Home > #3, Media grammar > Modern Fam.

Modern Fam.

Modern Family is a half-hour long mockumentary comedy series that is broadcast on ABC. The series follows the lives of Jay Pritchett (a.k.a., Al Bundy of Married with Children fame), his son Mitchell, and daughter, Claire Dunphy. Jay is married to Gloria, his second wife, a much younger woman from Columbia (who is just as stunningly attractive as she is witty) and cares for her wise-beyond-his-years son, Manny. Mitchell, on the other hand, lives with his partner Cameron Tucker; together they raise their recently adopted Vietnamese daughter Lily. Finally, Claire is married to the goofiest guy around, Phil Dunphy. The couple has three kooky kids: Haley, Alex, and Luke. While this family tree may sound rather confusing, I believe that it exemplifies the show’s subtext. Modern Family does not portray the traditional nuclear family of father, mother, and child (ren)—dog optional—as seen on shows like Leave it to Beaver; rather, it portrays today’s more modern, and eclectic, definition of what it means to be a family.

Additionally, each family group experience comedic everyday scenarios that many of the show’s 12 million plus viewers seem to relate to. For instance, in one episode entitled “Moon Landing” Claire and Phil’s two youngest children go around the neighborhood collecting bottles and cans for recycling. They kids come home and ask their father what Jagermeister is. In classic Phil fashion he replies, “You know how in a fairy tale there’s always a potion that makes the princess fall asleep and then the guys start kissing her? Well, this is like that except you don’t wake up in a castle — you wake up in a frat house with a bad reputation.” Classic! With lines like that there really is no need for music—which may be why no tunes are featured in the show. As for borrowing from online environment, ABC.com has a webpage that is solely dedicated to the show. It features popular quotes, episode recaps, and character bios, just to name a few. With that said, tune in to Modern Family, Wednesday nights on ABC. (Check your local listings for times.)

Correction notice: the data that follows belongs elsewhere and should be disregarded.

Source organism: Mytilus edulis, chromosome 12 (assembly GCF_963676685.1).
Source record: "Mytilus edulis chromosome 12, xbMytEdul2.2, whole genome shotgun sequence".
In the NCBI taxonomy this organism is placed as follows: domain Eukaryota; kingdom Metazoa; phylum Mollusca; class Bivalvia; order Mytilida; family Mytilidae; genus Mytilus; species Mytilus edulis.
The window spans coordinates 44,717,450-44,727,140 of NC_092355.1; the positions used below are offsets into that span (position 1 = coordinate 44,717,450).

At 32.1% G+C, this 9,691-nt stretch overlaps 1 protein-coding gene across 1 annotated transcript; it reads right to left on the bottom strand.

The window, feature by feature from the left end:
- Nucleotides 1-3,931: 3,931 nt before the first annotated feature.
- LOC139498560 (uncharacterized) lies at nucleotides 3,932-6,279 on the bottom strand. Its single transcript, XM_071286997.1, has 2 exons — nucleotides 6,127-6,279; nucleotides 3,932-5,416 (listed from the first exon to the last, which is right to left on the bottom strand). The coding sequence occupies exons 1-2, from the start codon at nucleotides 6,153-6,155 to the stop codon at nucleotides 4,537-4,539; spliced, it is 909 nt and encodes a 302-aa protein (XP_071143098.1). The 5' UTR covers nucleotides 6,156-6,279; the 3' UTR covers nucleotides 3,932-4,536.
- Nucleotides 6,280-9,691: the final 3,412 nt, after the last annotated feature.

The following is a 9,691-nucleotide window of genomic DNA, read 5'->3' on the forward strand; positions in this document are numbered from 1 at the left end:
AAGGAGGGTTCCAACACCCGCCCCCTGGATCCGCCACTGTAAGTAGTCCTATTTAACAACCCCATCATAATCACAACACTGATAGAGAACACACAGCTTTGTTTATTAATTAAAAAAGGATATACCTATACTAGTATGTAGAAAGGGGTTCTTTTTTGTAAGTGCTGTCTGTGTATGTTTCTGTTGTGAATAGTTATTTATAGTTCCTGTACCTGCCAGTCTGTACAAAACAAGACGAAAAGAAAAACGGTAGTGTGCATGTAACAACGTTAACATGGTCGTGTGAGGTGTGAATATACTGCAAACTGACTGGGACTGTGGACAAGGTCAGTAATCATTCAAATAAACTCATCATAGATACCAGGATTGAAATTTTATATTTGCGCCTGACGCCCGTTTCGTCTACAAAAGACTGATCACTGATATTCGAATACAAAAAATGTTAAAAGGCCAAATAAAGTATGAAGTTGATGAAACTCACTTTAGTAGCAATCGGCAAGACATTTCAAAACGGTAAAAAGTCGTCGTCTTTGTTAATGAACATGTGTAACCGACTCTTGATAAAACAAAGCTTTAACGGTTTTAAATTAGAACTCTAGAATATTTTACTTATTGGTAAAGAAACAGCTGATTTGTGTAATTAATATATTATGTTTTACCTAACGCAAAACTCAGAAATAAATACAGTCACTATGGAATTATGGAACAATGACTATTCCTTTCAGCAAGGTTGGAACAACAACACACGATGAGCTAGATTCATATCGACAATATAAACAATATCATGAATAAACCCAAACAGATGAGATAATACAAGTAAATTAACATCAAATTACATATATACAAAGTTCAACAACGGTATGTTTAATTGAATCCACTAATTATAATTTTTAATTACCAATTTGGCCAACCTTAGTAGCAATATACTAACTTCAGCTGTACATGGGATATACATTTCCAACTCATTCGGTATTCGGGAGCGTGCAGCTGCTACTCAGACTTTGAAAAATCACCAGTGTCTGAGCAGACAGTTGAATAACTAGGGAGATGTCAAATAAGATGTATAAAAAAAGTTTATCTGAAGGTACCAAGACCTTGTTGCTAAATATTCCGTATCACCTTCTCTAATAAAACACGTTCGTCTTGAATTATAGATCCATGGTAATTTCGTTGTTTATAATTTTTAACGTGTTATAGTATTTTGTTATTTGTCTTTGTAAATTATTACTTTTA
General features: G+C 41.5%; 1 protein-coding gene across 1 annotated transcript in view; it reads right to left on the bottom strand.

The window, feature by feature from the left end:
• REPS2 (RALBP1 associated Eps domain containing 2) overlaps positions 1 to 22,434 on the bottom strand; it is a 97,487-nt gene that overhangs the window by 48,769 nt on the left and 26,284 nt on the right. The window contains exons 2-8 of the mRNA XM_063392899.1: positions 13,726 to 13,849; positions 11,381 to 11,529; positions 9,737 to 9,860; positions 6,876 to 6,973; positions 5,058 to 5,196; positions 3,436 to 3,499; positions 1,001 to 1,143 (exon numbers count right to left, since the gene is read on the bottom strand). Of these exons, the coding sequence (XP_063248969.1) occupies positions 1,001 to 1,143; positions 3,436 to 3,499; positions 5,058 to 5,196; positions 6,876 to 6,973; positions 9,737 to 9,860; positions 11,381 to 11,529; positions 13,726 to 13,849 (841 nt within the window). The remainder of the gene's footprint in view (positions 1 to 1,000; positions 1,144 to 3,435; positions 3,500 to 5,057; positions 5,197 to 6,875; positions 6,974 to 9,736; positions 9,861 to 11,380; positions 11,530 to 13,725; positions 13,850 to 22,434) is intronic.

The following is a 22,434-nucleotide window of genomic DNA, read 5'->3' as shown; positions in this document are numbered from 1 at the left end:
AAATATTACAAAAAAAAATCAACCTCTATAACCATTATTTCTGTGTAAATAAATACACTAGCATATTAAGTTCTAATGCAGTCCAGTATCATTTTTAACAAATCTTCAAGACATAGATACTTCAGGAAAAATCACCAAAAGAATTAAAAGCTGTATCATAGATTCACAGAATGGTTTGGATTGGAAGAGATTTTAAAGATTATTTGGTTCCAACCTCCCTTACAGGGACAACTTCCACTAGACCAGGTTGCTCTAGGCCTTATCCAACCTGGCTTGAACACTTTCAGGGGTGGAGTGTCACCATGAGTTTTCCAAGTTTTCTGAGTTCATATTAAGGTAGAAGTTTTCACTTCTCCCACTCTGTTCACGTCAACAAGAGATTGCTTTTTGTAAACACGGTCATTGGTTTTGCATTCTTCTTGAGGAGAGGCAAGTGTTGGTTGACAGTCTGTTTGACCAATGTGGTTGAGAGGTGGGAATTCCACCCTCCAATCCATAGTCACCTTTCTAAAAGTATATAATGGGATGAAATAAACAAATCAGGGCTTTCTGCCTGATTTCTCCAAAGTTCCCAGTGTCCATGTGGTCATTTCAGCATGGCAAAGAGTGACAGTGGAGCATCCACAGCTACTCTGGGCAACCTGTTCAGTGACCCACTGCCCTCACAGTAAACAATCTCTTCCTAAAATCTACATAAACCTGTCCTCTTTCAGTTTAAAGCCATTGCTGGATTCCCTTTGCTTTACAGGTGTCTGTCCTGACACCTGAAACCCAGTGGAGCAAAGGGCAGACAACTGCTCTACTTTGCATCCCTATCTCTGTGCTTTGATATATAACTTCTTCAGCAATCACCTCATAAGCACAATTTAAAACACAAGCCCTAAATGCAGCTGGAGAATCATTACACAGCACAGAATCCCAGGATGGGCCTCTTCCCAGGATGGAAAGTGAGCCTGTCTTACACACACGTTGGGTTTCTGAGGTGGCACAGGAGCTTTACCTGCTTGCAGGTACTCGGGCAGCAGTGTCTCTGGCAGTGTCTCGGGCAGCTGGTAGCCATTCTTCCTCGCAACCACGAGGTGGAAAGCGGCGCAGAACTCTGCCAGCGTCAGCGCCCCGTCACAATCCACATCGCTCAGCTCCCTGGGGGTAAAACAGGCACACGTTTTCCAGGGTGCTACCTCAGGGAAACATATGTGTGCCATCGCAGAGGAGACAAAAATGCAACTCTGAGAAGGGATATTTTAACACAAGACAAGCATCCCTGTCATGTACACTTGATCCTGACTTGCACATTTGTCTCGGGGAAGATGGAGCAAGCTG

Categories: #3, Media grammar Tags: ,
  1. January 13, 2011 at 4:52 pm

    I haven’t seen Modern Family, but it sounds like an update of Married with Children in the mold of The Simpsons, Everybody Loves Raymond, etc.. I agree that the program says something about changing families, but that seems to be more in the foreground than in the subtext. It seems to me that a subtext here is one that’s popular across a range of sitcoms: that working class dads are kind of tasteless, insensitive and crabby boors who nevertheless have big hearts for their families. I wonder why it seems that this image persists even as we move from The Honeymooners to All in the Family to Modern Family. What do you think? Can you offer some speculation? Or perhaps you disagree that this program can be seen as a continuation of this kind of class-based presumption? Please expand a little more on what you see in the program’s subtext to receive credit for this blog.

  2. amanda
    January 17, 2011 at 12:26 am

    I completely agree with your comments. I suppose the subtext was a bit more hidden than I thought–which, I guess, is what “subtext” means. Now that you brought it to light, I can definitely see that these doofy dad’s are well-meaning, despite their odd ways of going about things. Maybe I have been so submerged in my own dad’s quirky antics that I wasn’t able to identify it as the show’s subtext. It just seemed like everyday dad-ness to me. Nevertheless, I think that the role of dad-with-the golden-heart is still present in modern day shows because it is something that many people can relate to. They (the dads) offer comic relief as well as a bit of that TLC that we all need from our dads. With that being said, I think these classic characters are here to stay.

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